A Republican senator came out against a compromise bill Wednesday meant to streamline the permit process for opening a mine put forward by fellow Republican legislators, jeopardizing passage of the bill in the Senate.

Sen. Dale Schultz, R-Richland Center, called for further compromise on an already compromised mining bill, as he rejected the concessions made by his Republican colleagues, Sen. Alberta Darling, R-River Hills, and Rep. Robin Vos, R-Burlington.

Schultz said in a statement the bill would to rewrite the state’s iron mining regulations, remove public input through eliminating public challenges to mining permit decisions and endanger the Wisconsin landscape with lowered environmental standards.

Darling and Vos said in a joint statement the bill is an opportunity for employment growth in Wisconsin, as it will provide well-paying mining occupations.

However, according to Shultz, the goal should not only be job growth, but also environmental preservation.

“A good solution is a good compromise and this complex issue demands a real solution, which creates jobs and protects the environment,” Shultz said.

Sen. Fred Risser, D-Madison, said he agrees with Schultz’s emphasis on the environment and that the environment is an important aspect of the state that must be protected.

Risser also said that jobs and the environment are not mutually exclusive and that the irreparability of the environment should be of concern.

“Certainly you cannot have jobs without an environment. And an environment once destroyed cannot be replaced,” Risser said.

Although Schultz’s decision is against the policies of his own party, Schultz called it “a matter of conscience” in his statement.

In addition, Schultz said many of the legislators making the decisions are not capable of doing so without the participation of respected others.

“My conscience simply won’t allow me to surrender the existing environmental protections without a full and open public debate,” Schultz said in the statement. “To move mining reform forward, we need a full and open process on environmental law, with respected contributors at the table.”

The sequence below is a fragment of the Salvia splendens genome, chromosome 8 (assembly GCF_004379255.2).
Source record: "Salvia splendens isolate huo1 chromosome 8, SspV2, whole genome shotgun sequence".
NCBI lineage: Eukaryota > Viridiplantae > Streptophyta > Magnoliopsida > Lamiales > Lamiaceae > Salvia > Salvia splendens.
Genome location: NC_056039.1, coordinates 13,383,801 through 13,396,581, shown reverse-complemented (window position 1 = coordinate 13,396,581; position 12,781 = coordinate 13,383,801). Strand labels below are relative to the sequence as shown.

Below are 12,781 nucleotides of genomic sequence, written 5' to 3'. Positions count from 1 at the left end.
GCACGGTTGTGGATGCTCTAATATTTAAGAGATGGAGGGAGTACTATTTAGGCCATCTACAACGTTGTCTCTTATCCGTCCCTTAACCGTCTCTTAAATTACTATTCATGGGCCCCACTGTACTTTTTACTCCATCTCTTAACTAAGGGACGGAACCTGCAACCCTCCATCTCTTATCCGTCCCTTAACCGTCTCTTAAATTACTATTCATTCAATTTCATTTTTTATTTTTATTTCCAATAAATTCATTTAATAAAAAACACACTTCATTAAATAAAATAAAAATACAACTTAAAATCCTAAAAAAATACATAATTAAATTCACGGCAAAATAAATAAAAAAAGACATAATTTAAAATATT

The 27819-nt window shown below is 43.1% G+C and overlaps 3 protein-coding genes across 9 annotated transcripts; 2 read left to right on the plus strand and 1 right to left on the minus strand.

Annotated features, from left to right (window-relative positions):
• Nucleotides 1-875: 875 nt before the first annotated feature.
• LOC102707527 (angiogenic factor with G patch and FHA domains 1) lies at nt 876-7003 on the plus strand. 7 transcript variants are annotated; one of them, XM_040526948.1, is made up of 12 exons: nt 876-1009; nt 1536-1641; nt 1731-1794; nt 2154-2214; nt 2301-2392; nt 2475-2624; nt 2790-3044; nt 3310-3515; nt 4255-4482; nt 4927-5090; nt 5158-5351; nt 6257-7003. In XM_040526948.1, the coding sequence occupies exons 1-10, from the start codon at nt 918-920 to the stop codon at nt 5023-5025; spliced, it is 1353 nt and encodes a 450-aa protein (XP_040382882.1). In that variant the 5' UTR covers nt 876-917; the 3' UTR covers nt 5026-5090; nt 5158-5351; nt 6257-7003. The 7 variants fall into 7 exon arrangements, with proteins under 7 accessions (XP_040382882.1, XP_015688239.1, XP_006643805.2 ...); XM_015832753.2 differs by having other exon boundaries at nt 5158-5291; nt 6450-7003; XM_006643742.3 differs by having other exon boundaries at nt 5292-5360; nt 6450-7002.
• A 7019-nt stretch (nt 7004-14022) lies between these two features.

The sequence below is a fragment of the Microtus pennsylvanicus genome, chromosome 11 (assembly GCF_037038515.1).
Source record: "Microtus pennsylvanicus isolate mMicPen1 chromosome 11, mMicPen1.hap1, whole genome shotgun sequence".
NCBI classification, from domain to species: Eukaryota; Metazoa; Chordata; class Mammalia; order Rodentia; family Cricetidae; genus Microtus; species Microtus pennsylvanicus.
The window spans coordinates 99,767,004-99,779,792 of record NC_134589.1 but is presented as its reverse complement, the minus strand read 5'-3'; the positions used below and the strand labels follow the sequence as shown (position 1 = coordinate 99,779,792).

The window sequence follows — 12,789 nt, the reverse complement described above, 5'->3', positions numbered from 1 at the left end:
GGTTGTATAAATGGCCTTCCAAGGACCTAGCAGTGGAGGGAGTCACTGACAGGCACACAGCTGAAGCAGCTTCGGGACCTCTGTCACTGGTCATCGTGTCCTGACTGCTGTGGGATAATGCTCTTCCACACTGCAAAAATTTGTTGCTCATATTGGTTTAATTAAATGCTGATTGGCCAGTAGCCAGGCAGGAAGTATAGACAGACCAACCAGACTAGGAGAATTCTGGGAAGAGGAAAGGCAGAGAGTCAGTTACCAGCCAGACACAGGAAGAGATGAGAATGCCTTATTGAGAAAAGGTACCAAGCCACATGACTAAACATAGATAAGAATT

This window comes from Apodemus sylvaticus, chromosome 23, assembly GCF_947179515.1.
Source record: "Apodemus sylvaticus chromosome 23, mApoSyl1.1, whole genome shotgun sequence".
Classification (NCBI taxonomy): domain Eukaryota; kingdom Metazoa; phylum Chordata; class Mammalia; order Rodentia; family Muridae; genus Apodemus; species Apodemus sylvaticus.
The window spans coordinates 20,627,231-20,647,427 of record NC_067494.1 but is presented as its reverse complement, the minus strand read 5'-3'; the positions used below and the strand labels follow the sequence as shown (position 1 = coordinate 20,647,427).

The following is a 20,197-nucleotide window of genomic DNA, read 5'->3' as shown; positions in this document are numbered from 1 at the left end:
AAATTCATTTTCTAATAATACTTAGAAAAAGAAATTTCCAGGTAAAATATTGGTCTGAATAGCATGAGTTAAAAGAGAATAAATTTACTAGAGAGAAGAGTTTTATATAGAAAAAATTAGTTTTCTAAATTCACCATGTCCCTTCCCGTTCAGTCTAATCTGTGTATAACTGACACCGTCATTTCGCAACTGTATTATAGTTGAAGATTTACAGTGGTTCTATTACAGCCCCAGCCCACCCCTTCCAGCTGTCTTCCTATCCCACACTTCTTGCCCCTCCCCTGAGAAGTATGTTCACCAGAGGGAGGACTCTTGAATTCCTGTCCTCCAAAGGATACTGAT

Risser praised Schultz for holding firm in trying to protect the environment and in voting against his caucus.

Sen. Bob Jauch, D-Poplar, also applauded Schultz for his public commitment to a fair mining proposal, in a statement released yesterday.

According to the statement, Jauch and Schultz are offering a joint proposal in an effort to reshape the debate that is meant to balance job creation and environmental protection.

Although unaware of the contents of the Schultz-Jauch proposal, Risser said he doubts the bill will reach the Senate as Majority Leader Scott Fitzgerald, R-Juneau, has already said he dislikes the proposal.

“I don’t think it will even be considered by the majority leader. This bill won’t even be put forward so that we can get to talk about it,” Risser said.

According to Jauch’s statement, despite efforts to generate thoughtful discussion on this controversial and complicated topic, the debate over mining legislation has now dissolved into partisan accusations and the spreading of special interest propaganda.

The office of Darling declined to give further comments past their released statement. The statement expressed confidence that Schultz’s concerns were addressed in the original compromised mining bill and was released prior to Schultz’s rejection of the compromise.